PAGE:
What are my options when dealing with a debt collection agency working for the U.S. Department of Education?
Answer: Generally speaking, you have three options when dealing with the collector of a federal student loan: rehabilitation, repayment, or consolidation. Learn more below.
Rehabilitation. Rehabilitation means that your loan will be taken out of default status after you make a series of consecutive (generally, nine) on-time, reasonable, and affordable payments. You can typically only rehabilitate a loan once.
This is the only way to remove the default notation from your credit history. If you chose to go back to school, you'll be eligible for federal student aid again after you make the sixth of nine monthly payments.
Repayment. If you can afford to pay off your defaulted federal loan, this is the fastest way to settle your debt. Under certain circumstances, your debt collector may be authorized to waive some of your outstanding fees and other collection costs. For some borrowers, this can be the cheapest way to bring a federal student loan out of default.
Visit the CFPB's Paying for College tool for more information on repaying your student loans.
Even after you've repaid, the debt will continue to appear on your credit report as a defaulted loan that was repaid. You'll also be eligible for federal student aid again, if you chose to go back to school.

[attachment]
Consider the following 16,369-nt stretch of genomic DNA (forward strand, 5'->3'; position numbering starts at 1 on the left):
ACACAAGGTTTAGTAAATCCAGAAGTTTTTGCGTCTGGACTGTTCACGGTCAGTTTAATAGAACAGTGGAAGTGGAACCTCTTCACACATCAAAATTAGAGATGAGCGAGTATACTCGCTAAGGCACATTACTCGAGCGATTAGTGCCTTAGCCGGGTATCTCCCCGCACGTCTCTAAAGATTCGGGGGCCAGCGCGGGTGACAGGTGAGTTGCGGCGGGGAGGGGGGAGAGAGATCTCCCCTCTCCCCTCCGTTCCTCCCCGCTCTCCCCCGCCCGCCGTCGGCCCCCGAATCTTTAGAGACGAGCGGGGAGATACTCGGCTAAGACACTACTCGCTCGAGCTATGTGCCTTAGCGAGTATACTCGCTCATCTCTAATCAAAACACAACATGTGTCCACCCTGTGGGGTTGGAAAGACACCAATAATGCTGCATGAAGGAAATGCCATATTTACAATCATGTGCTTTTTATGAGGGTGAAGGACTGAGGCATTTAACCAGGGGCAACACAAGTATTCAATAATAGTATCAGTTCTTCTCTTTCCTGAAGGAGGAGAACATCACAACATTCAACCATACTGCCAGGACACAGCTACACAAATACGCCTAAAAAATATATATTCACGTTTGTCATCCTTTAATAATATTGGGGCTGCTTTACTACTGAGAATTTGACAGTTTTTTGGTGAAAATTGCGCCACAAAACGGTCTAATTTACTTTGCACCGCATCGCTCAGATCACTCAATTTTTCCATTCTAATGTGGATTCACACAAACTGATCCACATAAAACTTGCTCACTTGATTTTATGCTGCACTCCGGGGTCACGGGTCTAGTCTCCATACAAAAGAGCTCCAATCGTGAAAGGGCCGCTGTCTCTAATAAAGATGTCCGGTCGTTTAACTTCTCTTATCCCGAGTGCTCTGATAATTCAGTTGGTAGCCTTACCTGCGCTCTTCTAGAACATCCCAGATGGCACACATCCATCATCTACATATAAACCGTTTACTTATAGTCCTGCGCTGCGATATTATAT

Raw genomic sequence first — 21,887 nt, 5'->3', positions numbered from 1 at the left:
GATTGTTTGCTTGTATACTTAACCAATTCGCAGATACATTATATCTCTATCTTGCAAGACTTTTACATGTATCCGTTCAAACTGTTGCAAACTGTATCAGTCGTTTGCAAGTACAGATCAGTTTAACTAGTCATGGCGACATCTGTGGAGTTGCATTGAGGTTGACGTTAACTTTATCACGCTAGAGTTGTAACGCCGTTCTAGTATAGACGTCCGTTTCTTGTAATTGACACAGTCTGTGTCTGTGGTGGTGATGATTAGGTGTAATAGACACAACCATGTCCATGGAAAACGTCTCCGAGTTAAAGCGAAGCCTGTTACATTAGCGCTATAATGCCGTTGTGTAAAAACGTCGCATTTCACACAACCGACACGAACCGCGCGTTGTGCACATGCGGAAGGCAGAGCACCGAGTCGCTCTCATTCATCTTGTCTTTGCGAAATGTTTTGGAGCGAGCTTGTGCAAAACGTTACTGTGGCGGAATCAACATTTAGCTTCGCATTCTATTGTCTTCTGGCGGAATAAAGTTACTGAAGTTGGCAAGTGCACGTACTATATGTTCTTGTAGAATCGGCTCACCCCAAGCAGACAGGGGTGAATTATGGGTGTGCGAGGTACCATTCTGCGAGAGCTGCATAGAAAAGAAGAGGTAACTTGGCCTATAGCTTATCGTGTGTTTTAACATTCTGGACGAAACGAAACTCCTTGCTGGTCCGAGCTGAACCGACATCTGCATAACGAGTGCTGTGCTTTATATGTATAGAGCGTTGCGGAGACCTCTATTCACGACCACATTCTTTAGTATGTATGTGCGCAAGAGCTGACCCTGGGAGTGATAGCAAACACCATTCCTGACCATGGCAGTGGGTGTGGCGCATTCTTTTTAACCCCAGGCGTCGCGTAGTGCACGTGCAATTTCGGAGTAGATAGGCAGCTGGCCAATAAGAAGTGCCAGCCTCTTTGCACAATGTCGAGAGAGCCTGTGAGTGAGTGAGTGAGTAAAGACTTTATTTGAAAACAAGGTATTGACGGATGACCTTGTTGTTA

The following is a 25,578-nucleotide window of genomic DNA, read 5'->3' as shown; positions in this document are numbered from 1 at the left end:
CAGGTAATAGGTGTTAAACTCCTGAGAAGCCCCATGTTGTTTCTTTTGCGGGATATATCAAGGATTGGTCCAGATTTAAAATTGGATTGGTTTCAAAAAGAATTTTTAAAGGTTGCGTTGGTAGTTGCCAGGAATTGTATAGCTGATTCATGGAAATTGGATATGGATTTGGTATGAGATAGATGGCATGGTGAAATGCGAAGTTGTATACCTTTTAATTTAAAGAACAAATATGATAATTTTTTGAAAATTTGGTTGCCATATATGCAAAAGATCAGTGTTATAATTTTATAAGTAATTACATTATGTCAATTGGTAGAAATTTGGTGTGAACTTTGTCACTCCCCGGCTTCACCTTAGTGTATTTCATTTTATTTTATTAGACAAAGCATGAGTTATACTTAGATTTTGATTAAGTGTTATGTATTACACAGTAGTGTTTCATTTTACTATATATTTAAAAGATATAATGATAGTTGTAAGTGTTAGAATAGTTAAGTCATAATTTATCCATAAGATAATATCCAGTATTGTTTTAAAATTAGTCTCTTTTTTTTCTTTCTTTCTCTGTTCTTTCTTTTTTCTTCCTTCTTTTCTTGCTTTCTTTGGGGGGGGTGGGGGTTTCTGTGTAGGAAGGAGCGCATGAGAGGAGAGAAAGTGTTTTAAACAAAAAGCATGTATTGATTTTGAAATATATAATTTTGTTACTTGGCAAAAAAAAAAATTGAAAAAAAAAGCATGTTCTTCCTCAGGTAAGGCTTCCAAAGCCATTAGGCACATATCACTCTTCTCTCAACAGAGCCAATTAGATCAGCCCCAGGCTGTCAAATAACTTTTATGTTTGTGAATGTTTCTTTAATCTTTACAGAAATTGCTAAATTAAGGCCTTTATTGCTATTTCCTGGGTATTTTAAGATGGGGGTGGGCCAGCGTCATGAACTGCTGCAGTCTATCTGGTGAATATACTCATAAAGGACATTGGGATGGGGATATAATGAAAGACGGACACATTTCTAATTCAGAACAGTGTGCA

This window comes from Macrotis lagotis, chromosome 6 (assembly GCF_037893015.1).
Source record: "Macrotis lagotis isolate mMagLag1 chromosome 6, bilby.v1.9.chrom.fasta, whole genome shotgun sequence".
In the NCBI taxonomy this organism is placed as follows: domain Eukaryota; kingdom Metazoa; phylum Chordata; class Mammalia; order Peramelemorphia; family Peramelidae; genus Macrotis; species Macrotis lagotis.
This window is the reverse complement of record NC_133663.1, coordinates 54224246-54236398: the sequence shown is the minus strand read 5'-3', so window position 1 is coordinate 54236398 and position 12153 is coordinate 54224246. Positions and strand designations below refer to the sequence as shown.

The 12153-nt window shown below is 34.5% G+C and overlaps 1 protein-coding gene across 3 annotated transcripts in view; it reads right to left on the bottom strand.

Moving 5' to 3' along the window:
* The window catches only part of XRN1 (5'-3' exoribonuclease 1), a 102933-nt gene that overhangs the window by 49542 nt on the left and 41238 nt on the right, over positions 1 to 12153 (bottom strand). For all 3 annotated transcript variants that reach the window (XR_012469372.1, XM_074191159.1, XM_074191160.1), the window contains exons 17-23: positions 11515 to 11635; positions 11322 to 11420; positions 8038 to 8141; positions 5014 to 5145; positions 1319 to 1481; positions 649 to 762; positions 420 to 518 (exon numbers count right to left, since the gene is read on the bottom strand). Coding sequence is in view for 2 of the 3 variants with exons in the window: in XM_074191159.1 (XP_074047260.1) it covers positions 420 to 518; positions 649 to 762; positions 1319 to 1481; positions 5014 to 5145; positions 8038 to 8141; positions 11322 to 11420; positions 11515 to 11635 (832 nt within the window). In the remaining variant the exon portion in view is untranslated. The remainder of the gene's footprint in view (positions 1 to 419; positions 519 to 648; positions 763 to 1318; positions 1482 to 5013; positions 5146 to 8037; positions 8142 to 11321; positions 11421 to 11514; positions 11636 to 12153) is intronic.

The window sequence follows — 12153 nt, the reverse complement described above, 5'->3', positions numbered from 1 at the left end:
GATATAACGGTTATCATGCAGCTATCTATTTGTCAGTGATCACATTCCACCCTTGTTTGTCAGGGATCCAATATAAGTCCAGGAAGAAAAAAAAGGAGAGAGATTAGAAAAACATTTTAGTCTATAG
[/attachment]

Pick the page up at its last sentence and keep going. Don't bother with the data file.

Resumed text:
Consolidation. Through consolidation, your defaulted loans are paid off by a new loan with new repayment terms. If you can't afford to repay your loan in full, consolidation is the fastest way to get out of default and enroll in one of the U.S. Department of Education’s alternative payment plans. If you can't afford to pay off your loan in full, it's also the fastest way to get out of default and be eligible for federal student aid again.
Consolidation will not undo the negative effect on your credit report caused by your default.
When speaking with a collector, be sure that you have written documentation about what federal student debt you owe. If you're concerned that you never borrowed these loans, check the National Student Loan Data System. If the loan does not appear there, contact the collector and inform it of the problem. Remember, that system shows only your federal student loans, not your private student loans.
The CFPB prepared sample letters that you can use to respond to a debt collector who is trying to collect a debt along with tips on how to use them. The sample letters may help you to get information, set ground rules about any further communication, or protect some of your rights.
Remember that you have rights when dealing with debt collectors, and it is against the law for a collector to harass you or make false statements to you.
If you're having trouble with debt collection, you can submit a complaint with the CFPB online or by calling (855) 411-CFPB (2372).
Ask CFPB provides general consumer information. It is not legal advice or regulatory guidance. The CFPB updates this information periodically.
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